After relaunching its print product two years ago, Bloomberg Businessweek recently debuted a redesigned website to reflect the changes readers are seeing in print. A CMS overhaul, upgraded workflow and refreshed home page are all part of the final product.
“The mission was really to provide a platform to give content producers, photographers and designers a showcase for the content. We also wanted to create a content production cycle that was more of a web-centric time cycle: ready for multiple daily updates, as opposed to a weekly update,” says Brad Rickman, product lead with Businessweek.com. “It was a temporal issue that we didn’t have back-end infrastructure and the CMS to support a rapid production schedule. The rendering layer also didn’t offer a place to showcase the kind of story telling our editors and designers are doing.”
The process began in early 2011, with the Businessweek team migrating Web operations to a new CMS. The new system is mostly custom, but uses WordPress functions as well. After a six-month CMS transition, the next eight were spent designing the new site. “We’ve touched on everything from the database infrastructure, to the application, to the surface layers that we use to deliver and syndicate content,” he tells FOLIO:.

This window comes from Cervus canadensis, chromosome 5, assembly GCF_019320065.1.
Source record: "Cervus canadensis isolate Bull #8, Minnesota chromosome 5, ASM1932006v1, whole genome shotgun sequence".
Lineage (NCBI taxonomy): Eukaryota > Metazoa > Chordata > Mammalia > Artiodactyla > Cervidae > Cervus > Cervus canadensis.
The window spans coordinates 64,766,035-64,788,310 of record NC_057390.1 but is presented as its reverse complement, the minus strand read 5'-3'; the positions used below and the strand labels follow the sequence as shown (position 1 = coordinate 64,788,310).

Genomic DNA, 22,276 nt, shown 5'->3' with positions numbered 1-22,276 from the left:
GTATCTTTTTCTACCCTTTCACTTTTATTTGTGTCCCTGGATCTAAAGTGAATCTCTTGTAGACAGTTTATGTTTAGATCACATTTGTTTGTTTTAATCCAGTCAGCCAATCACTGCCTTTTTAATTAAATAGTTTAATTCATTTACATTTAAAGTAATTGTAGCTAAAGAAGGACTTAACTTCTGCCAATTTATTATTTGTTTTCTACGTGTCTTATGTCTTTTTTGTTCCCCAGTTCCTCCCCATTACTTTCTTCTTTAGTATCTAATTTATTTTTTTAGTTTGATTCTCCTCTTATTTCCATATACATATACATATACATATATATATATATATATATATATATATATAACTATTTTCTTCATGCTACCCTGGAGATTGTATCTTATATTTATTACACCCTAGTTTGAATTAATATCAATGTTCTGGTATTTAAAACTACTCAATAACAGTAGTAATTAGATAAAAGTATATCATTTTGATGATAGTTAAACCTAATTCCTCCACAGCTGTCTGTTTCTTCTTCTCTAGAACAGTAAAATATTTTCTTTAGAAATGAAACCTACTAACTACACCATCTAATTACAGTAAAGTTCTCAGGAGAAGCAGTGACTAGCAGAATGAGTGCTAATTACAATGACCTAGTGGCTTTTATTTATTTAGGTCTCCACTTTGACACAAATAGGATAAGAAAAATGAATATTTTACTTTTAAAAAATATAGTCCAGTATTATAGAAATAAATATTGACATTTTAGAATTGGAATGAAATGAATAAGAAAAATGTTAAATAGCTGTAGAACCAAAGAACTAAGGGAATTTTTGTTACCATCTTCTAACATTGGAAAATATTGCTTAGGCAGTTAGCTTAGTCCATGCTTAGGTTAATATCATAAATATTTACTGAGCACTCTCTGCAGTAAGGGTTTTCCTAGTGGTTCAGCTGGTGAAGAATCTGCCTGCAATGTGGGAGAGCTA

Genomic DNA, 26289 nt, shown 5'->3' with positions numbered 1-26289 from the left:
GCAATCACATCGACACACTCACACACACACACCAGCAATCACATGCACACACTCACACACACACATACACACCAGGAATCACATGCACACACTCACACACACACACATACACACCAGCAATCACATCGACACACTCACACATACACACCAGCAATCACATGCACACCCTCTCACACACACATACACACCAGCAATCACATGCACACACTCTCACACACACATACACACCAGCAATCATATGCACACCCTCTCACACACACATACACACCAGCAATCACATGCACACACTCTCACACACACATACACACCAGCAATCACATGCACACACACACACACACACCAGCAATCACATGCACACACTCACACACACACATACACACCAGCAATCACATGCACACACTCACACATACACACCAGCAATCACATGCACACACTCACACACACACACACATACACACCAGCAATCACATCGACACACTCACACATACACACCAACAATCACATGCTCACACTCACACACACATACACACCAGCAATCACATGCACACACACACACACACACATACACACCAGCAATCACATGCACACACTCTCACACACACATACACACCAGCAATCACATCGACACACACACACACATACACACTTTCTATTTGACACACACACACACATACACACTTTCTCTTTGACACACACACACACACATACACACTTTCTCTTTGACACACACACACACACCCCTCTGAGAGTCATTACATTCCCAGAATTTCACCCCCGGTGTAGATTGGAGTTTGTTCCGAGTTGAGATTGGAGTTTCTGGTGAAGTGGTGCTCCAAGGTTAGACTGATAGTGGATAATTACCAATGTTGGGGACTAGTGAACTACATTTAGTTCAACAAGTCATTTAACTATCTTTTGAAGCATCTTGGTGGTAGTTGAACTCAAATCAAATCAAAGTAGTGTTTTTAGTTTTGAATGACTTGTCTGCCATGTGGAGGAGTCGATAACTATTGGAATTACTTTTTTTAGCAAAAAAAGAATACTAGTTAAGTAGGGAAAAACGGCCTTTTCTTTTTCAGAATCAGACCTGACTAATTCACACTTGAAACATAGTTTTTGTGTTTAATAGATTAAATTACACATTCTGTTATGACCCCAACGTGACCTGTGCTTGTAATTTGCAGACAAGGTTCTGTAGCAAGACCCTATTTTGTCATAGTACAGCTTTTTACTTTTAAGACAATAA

Another challenge of the website relaunch was maintaining a balance between new user needs and lifetime reader expectations. This process is still underway. “The website has been in existence since the AOL days; it has an online legacy and there are still users who still have an interest in that old content. We wanted to get in a position where we were looking forward and still able to maintain our relationship with that history,” says Rickman.
The overhaul went live at Businessweek.com last week. The home page now integrates more photos, data and visual cues seen in the print product. Rickman explains that there is less content on the home page, but the current stories represent a more diverse pool of content.
“Now that we have a more visually rich page, it obviously has a lot more weight to it. We wanted to provide a speedier experience, so we had to be more rigorous on the technical side to make that all happen,” says Rickman. “The new CMS is constructed in a way that allows it to change and grow without having to do a lot of revisitation. That’s something we didn’t have before.”